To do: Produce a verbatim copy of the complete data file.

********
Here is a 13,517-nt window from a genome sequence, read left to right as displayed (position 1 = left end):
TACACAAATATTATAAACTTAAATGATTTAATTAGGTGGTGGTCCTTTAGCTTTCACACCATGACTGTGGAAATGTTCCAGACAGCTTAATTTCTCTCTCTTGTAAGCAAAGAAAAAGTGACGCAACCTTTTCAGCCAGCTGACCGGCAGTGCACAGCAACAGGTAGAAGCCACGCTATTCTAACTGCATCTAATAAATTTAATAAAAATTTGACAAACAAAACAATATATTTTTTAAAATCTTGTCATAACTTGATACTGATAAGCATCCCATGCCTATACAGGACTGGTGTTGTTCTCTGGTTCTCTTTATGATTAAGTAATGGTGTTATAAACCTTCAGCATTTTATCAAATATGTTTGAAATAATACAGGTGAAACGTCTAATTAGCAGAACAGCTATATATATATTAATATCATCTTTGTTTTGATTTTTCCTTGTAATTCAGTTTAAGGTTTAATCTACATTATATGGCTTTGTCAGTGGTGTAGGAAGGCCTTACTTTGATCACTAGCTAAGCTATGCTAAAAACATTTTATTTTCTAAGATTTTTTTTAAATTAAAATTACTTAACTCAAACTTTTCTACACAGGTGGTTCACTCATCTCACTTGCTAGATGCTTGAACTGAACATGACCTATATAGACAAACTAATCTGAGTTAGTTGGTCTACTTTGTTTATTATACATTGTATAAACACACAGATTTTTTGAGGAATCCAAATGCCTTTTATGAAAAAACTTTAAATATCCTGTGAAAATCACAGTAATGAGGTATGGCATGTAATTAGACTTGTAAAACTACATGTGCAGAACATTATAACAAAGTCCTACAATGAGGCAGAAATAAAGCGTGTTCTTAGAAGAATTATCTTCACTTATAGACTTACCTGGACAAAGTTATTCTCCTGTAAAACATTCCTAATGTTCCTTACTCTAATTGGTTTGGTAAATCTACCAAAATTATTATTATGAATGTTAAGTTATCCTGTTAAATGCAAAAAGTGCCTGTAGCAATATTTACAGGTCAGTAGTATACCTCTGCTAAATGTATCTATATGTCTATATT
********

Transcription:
Here is a 13,517-nt window from a genome sequence, read left to right as displayed (position 1 = left end):
TACACAAATATTATAAACTTAAATGATTTAATTAGGTGGTGGTCCTTTAGCTTTCACACCATGACTGTGGAAATGTTCCAGACAGCTTAATTTCTCTCTCTTGTAAGCAAAGAAAAAGTGACGCAACCTTTTCAGCCAGCTGACCGGCAGTGCACAGCAACAGGTAGAAGCCACGCTATTCTAACTGCATCTAATAAATTTAATAAAAATTTGACAAACAAAACAATATATTTTTTAAAATCTTGTCATAACTTGATACTGATAAGCATCCCATGCCTATACAGGACTGGTGTTGTTCTCTGGTTCTCTTTATGATTAAGTAATGGTGTTATAAACCTTCAGCATTTTATCAAATATGTTTGAAATAATACAGGTGAAACGTCTAATTAGCAGAACAGCTATATATATATTAATATCATCTTTGTTTTGATTTTTCCTTGTAATTCAGTTTAAGGTTTAATCTACATTATATGGCTTTGTCAGTGGTGTAGGAAGGCCTTACTTTGATCACTAGCTAAGCTATGCTAAAAACATTTTATTTTCTAAGATTTTTTTTAAATTAAAATTACTTAACTCAAACTTTTCTACACAGGTGGTTCACTCATCTCACTTGCTAGATGCTTGAACTGAACATGACCTATATAGACAAACTAATCTGAGTTAGTTGGTCTACTTTGTTTATTATACATTGTATAAACACACAGATTTTTTGAGGAATCCAAATGCCTTTTATGAAAAAACTTTAAATATCCTGTGAAAATCACAGTAATGAGGTATGGCATGTAATTAGACTTGTAAAACTACATGTGCAGAACATTATAACAAAGTCCTACAATGAGGCAGAAATAAAGCGTGTTCTTAGAAGAATTATCTTCACTTATAGACTTACCTGGACAAAGTTATTCTCCTGTAAAACATTCCTAATGTTCCTTACTCTAATTGGTTTGGTAAATCTACCAAAATTATTATTATGAATGTTAAGTTATCCTGTTAAATGCAAAAAGTGCCTGTAGCAATATTTACAGGTCAGTAGTATACCTCTGCTAAATGTATCTATATGTCTATATT